by Andy Hanson

by Andy Hanson, October 9, 2014

When I was baptized at the age of ten, I was given a Bible. I was also told that I had assumed the responsibility to take care of it properly, such as making sure that no other book, magazine, or anything else, was ever to be placed on top of it. It was sacred. It was God’s word, and millions of Christians valued its message more than life itself.

That responsibility was kind of scary, and I was relieved when I learned that I didn’t have to read the Bible exactly, and it could remain “safe” on my bookshelf. I could learn what I needed to know in Sabbath School. David was a brave shepherd boy; Solomon was the wisest man who ever lived; Esther was a Jewish girl who won a beauty contest because she had a nice smile; and Jesus died for my sins.

One of my favorite stories was celebrated in a song I sang loudly and lustily when given the chance: Joshua Fought the Battle of Jericho. But the pictures in the books and the flannel board illustrations never mentioned what happened after “the walls came tumbling down.”

Now the gates of Jericho were securely barred because of the Israelites. No one went out and no one came in. Then the Lord said to Joshua, “See, I have delivered Jericho into your hands, along with its king and its fighting men. March around the city once with all the armed men. Do this for six days. Have seven priests carry trumpets of rams’ horns in front of the ark. On the seventh day, march around the city seven times, with the priests blowing the trumpets. When you hear them sound a long blast on the trumpets, have the whole army give a loud shout; then the wall of the city will collapse and the army will go up, everyone straight in.”

When the trumpets sounded, the army shouted, and at the sound of the trumpet, when the men gave a loud shout, the wall collapsed; so everyone charged straight in, and they took the city. They devoted the city to the Lord and destroyed with the sword every living thing in it—men and women, young and old, cattle, sheep and donkeys.1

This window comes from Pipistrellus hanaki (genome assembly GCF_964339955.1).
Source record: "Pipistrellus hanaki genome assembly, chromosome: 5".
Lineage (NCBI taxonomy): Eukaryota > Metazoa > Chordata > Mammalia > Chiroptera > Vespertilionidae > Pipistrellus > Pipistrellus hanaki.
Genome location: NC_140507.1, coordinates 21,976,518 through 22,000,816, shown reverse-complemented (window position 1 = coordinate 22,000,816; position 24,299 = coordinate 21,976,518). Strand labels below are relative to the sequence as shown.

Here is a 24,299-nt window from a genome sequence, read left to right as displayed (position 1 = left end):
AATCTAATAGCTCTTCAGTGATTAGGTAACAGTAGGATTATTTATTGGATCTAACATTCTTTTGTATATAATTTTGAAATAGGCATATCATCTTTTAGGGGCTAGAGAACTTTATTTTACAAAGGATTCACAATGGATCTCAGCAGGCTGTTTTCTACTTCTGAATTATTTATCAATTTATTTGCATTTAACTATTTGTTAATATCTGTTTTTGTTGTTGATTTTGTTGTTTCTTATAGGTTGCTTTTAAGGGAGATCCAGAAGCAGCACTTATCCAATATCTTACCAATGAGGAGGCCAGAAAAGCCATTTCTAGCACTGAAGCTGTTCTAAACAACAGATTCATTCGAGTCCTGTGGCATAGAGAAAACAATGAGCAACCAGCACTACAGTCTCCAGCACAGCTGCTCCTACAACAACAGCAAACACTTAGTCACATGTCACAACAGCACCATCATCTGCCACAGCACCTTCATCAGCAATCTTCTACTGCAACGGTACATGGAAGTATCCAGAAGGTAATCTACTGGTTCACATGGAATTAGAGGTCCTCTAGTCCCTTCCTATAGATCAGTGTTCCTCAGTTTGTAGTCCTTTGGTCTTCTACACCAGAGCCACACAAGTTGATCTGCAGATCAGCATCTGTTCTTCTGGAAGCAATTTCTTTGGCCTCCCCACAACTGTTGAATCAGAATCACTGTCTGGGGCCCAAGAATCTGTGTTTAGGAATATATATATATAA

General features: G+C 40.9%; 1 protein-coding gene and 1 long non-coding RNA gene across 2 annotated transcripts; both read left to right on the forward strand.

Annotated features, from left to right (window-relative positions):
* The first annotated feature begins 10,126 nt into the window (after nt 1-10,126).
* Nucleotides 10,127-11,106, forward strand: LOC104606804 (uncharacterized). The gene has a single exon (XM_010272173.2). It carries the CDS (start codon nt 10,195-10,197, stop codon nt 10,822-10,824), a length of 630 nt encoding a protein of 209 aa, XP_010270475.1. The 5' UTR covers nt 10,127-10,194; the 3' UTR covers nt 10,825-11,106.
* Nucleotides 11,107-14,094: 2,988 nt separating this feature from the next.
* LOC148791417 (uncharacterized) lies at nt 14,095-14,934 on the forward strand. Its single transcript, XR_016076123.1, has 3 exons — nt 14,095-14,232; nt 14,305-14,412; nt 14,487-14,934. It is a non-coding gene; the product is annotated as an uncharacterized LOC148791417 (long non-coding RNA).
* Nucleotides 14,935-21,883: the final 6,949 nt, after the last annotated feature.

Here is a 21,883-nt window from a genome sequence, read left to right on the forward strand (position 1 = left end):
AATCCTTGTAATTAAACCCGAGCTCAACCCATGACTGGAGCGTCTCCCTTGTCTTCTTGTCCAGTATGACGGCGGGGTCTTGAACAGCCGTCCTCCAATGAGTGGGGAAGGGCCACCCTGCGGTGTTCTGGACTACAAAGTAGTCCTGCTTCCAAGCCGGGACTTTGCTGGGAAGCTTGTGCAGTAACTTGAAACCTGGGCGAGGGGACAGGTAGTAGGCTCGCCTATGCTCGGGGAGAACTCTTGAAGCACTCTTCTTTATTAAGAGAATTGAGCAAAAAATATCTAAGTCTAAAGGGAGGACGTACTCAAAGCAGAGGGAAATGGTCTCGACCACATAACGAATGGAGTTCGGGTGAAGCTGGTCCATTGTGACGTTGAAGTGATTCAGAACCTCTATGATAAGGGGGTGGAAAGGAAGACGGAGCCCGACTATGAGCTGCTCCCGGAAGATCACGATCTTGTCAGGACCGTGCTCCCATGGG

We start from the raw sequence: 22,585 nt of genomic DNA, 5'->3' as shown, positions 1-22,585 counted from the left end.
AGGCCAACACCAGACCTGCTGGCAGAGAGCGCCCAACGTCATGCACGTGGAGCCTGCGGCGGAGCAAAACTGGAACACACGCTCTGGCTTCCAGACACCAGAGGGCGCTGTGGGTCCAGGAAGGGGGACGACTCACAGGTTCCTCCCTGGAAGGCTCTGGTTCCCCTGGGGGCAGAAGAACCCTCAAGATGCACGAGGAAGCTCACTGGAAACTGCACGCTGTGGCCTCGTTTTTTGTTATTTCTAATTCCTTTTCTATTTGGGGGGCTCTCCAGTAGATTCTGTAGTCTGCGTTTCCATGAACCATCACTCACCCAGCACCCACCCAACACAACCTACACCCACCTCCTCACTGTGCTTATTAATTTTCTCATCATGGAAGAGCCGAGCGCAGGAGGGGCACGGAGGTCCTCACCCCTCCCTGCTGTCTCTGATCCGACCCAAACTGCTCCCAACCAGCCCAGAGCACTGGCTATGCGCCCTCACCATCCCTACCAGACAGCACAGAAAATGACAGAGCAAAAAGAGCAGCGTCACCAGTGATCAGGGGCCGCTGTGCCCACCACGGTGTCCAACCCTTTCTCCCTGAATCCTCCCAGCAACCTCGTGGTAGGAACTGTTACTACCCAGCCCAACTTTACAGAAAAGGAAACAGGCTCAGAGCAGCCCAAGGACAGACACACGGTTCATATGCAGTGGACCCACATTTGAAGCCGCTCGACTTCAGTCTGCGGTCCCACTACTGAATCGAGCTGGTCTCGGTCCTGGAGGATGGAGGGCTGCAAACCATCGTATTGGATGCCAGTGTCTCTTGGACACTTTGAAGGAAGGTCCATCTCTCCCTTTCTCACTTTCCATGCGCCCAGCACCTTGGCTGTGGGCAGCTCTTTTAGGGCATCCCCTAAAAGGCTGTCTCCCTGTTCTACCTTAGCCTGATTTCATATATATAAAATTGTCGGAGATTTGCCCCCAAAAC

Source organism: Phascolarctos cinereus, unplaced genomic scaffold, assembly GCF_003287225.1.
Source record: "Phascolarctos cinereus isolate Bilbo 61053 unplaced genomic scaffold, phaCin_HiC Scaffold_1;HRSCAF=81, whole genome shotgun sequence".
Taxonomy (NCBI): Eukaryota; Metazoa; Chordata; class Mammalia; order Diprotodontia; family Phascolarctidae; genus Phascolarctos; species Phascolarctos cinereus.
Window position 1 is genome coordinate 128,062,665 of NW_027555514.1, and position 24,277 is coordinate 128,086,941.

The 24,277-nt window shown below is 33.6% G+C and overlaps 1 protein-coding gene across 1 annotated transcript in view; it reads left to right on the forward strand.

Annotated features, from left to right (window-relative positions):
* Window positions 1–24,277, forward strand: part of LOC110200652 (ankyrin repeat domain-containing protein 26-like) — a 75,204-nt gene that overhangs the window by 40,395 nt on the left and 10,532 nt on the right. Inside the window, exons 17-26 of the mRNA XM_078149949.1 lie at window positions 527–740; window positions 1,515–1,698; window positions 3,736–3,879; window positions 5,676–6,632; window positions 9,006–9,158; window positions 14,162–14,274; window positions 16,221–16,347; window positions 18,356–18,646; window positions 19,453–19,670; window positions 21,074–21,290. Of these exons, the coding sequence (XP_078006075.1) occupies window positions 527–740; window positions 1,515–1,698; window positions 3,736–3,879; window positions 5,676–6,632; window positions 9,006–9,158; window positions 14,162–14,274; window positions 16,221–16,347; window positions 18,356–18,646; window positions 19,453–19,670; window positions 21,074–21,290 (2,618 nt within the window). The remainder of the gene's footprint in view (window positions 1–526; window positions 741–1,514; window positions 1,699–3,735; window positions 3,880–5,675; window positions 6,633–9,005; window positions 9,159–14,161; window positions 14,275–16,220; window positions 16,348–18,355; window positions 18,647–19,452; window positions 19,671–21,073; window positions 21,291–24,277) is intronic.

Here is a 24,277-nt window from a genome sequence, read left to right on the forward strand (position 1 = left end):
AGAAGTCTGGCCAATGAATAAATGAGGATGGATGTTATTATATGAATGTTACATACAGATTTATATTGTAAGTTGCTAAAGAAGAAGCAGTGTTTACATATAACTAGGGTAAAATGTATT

If the unspeakable conclusion of this battle sounds like what happens after an ISIL victory, Christians need to acknowledge that “Islam is rooted in the Abrahamic tradition, and especially with respect to the code of war, the teachings of the Torah invite comparison with Muslim law. In chapter twenty of Deuteronomy some elements of a code of war are given.” 2

When you draw near to a town to fight against it, offer it terms of peace. If it accepts your terms of peace and surrenders to you, then all the people in it shall serve you at forced labor. If it does not submit to you peacefully, but makes war against you, then you shall besiege it; and when the LORD your God gives it into your hand, you shall put all its males to the sword. You may, however, take as your booty the women, the children, livestock, and everything else in the town, all its spoil. You may enjoy the spoil of your enemies, which the LORD your God has given you. Thus you shall treat all the towns that are very far from you, which are not towns of the nations here.

But as for the towns of these peoples that the LORD your God is giving you as an inheritance, you must not let anything that breathes remain alive. You shall annihilate them– the Hittites and the Amorites, the Canaanites and the Perizzites, the Hivites and the Jebusites— just as the LORD your God has commanded, so that they may not teach you to do all the abhorrent things that they do for their gods, and you thus sin against the LORD your God.

If you besiege a town for a long time, making war against it in order to take it, you must not destroy its trees by wielding an ax against them. Although you may take food from them, you must not cut them down. Are trees in the field human beings that they should come under siege from you? You may destroy only the trees that you know do not produce food; you may cut them down for use in building siege works against the town that makes war with you, until it falls.

In some instances, the code even sanctioned murder.

Then Samuel said, “Bring me Agag king of the Amalekites.”
Agag came to him in chains. And he thought, “Surely the bitterness of death is past.”
But Samuel said,
“As your sword has made women childless,
so will your mother be childless among women.”
And Samuel put Agag to death before the Lord at Gilgal. 3

I wonder how Samuel killed him? The author doesn’t say.

Today, I read and appreciate the Old Testament as Jewish literature. My favorite books are Proverbs, Job, and Ruth, even though I have a question or two about what happened during the night she spent with Boaz on the threshing floor.

The God of Old Testament history comes across as a malevolent figment of the imagination, and I know that I slept better as a young person because I only began reading the Old Testament when I took a Biblical Literature class from Alice Babcock at Pacific Union College.

PS: Isn’t it obvious why Jesus had to show up?


1 from Joshua 6

2Islam and Just War Theory
Hau Muhammad Legenhausen

3 from 1 Samuel 15